It hurts my heart when I see mercy relegated to a list as a “gift of the Spirit” and those who don’t feel “gifted” in this area given a pass on demonstrating an essential aspect of God’s character to hurting hearts.

I am reminded of the story of the forgiven servant in  Matthew’s gospel (Matthew 18: 21-35).  Oh how the king rebuked him for having received mercy yet withholding it from another!

Then, after he had summoned him, his master said to him, ‘You wicked slave! I forgave you all that debt because you begged me.Shouldn’t you also have had mercy on your fellow slave, as I had mercy on you?’

Matthew 18: 32-33 HCSB

I believe that we who follow Jesus will be held to the same standard.

And if we can keep the vision of how much mercy has been poured out on our own hearts and in our own lives, it is so much easier to pour it out on others.  We don’t have to manufacture it-we only have to be a willing conduit of the mercy already overflowing from God’s heart to our own.

When the deputy delivered the news that Dominic was gone, my heart broke wide open, its contents spilled on the floor.

But  I knew it would not remain empty for long.

It would be filled with something.  

And I begged God to fill it so full of love, grace and mercy that bitterness, unforgiveness and anger would be squeezed out with no room to stay.

I feel that He has been faithful to honor that prayer.

It is because of the Lord’s mercy and loving-kindness that we are not consumed, because His [tender] compassions fail not. ~Lamentations 3:22 AMPC

lamentations-3-22-23

Worship with Abandon

Susie’s dad was my pastor years ago in Aurora, Colorado-I learned much from her parents and am now delighted to follow her blog.

Susie Stewart

Shout!

If you feel like it

Sing

If you feel like it

Whisper

If you feel like it

Bow

If you feel like it

Stand

If you feel like it

Dance!

If you feel like it…

Self,

Worship God with abandon!

Don’t just reserve your strong emotion

for things of this world

Nothing here should thrill you

like God!

May ALL that is within me

praise the Lord!

– Susie Stewart

O my soul, come, praise the Eternal
with all that is in me—body, emotions, mind, and will—every part of who I am—
praise His holy name.

– Psalm 103:1 (VOICE)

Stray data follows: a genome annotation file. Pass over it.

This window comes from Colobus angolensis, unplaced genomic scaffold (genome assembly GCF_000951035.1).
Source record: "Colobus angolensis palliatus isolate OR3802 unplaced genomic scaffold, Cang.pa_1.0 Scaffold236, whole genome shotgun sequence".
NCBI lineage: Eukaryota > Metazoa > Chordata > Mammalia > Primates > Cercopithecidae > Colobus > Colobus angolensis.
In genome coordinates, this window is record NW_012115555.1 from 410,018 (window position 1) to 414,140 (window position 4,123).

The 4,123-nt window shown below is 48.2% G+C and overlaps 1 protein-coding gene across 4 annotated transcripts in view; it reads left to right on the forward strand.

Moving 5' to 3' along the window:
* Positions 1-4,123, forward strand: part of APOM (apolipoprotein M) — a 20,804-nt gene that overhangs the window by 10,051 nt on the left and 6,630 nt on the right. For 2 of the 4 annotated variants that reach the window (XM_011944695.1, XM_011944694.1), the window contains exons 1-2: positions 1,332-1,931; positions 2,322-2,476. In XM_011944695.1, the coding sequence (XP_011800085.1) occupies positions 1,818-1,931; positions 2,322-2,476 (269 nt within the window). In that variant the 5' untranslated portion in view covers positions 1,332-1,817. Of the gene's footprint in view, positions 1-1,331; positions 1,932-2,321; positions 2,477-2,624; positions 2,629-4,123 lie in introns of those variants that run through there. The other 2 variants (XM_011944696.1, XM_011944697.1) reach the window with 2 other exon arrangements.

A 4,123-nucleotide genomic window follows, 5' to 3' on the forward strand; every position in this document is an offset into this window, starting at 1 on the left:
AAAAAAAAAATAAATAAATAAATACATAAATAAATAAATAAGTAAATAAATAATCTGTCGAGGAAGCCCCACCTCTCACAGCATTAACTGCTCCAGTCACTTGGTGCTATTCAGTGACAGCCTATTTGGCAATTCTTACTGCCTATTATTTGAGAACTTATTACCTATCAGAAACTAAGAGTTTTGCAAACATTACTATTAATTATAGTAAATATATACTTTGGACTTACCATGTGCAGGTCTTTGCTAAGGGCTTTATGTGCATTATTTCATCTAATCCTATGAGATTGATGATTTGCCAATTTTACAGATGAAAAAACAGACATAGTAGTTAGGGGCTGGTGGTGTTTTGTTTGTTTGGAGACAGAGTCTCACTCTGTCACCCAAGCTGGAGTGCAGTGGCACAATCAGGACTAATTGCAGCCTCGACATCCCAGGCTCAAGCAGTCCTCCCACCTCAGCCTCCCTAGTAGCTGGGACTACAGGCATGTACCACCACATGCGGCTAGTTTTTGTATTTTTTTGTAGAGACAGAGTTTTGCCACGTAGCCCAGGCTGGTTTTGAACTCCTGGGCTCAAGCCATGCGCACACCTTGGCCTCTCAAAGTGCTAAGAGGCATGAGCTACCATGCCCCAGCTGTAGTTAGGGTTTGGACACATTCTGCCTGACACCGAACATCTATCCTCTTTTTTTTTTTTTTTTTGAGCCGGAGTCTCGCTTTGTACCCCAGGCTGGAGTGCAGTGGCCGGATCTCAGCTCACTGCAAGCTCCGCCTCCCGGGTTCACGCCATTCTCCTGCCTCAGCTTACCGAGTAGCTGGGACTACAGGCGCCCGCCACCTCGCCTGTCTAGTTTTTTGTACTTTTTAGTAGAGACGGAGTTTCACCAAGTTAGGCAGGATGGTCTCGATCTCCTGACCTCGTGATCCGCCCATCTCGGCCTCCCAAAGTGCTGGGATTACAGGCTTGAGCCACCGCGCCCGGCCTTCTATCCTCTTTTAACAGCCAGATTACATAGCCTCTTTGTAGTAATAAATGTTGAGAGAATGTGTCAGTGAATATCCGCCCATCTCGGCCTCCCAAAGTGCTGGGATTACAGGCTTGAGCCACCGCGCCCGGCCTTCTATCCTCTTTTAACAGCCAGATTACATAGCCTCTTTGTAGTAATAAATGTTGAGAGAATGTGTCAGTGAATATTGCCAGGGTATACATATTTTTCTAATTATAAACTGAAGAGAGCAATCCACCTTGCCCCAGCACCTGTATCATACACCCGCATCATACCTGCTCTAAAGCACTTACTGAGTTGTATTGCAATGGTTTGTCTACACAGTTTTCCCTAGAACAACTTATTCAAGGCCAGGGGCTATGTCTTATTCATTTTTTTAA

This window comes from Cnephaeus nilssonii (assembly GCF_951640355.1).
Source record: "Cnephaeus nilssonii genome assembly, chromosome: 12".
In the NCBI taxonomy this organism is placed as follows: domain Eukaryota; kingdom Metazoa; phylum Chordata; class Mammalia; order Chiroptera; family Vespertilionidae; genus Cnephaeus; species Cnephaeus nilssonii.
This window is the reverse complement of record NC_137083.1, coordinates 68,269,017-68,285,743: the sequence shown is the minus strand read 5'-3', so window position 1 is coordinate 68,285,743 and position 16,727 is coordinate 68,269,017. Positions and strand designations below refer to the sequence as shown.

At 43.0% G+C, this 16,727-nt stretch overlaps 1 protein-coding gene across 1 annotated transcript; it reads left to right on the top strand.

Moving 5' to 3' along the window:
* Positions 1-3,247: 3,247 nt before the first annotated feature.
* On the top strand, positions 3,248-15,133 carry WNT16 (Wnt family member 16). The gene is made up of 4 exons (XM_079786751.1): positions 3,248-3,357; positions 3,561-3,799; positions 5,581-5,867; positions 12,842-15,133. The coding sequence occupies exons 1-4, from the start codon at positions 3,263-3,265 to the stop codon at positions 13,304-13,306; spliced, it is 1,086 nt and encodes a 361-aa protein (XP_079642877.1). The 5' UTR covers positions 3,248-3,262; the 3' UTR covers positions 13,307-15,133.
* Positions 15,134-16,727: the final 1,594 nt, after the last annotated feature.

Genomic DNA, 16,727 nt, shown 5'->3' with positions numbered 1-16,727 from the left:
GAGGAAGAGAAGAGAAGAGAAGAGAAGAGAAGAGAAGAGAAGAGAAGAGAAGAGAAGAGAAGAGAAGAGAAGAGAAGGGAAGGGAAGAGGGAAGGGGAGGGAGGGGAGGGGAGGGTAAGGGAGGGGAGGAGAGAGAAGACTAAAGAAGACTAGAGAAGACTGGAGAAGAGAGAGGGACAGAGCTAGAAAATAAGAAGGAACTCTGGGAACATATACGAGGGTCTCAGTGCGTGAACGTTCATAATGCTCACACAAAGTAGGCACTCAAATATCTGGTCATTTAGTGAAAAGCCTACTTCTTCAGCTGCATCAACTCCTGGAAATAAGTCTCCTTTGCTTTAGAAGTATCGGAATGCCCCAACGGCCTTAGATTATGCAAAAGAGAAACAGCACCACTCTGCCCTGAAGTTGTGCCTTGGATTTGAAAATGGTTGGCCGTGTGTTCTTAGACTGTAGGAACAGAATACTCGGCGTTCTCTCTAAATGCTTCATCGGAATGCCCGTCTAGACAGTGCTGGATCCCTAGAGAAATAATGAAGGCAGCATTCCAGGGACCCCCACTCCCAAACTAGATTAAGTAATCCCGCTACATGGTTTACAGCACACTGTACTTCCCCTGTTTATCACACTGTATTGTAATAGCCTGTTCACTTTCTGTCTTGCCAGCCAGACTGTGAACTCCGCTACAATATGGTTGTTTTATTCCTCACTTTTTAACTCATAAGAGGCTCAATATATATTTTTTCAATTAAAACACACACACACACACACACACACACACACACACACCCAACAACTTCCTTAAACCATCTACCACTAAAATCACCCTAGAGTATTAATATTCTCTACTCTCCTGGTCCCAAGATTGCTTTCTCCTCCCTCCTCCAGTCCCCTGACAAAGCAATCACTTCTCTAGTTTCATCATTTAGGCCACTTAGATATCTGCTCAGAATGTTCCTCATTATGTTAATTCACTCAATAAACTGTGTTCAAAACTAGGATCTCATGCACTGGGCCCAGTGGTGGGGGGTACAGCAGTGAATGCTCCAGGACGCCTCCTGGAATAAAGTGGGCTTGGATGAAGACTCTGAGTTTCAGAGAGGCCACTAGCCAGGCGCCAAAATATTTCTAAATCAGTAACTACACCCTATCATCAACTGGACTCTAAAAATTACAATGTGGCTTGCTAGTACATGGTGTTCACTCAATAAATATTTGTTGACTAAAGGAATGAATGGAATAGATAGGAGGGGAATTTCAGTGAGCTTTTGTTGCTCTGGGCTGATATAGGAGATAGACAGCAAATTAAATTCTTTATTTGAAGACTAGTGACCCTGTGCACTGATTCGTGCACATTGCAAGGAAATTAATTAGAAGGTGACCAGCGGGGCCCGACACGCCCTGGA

Bless the Lord, O my soul;
And all that is within me, bless His holy name!

– Psalm 103:1 (NKJV)

Praise the Lord!
Let all that I am praise the Lord.
I will praise the Lord as long as I live.
I will sing praises to my God with…

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Please-Just. Listen.

It’s hard-it’s hard to stay the words that come unbidden to mind and threaten to fly out of your mouth.

It takes restraint.  And patience.  And wisdom.

But when I finally open my locked box of hurt and pain and memories and heartache-please, please-just listen.

I know better than you that nothing anyone says, or does or hopes to do can change the facts.

Dominic’s not here-he’s there.

And I also know that makes you feel helpless.  I feel helpless too.

I’m not looking for pity.  I don’t want attention.  I have no desire to make you sad.

I have to let it out or I’ll burst.  If others saw the fullness of emotions brimming in my heart they would stand amazed that I could push them down and keep them inside so much of the time.

But speaking my sorrow is empowering.  

It provides a witness.  It means that he matters, that I matter and that this awful reality is recognized by someone other than just me.

When you shut me down or shut me out I. am. crushed.

Again.

In the end, you can walk away.  You have another life to go back to.  My pain is tangential to the reality of your every day.

It is central to mine.

So, please-encourage my heart with compassionate presence and just listen.

presence best gift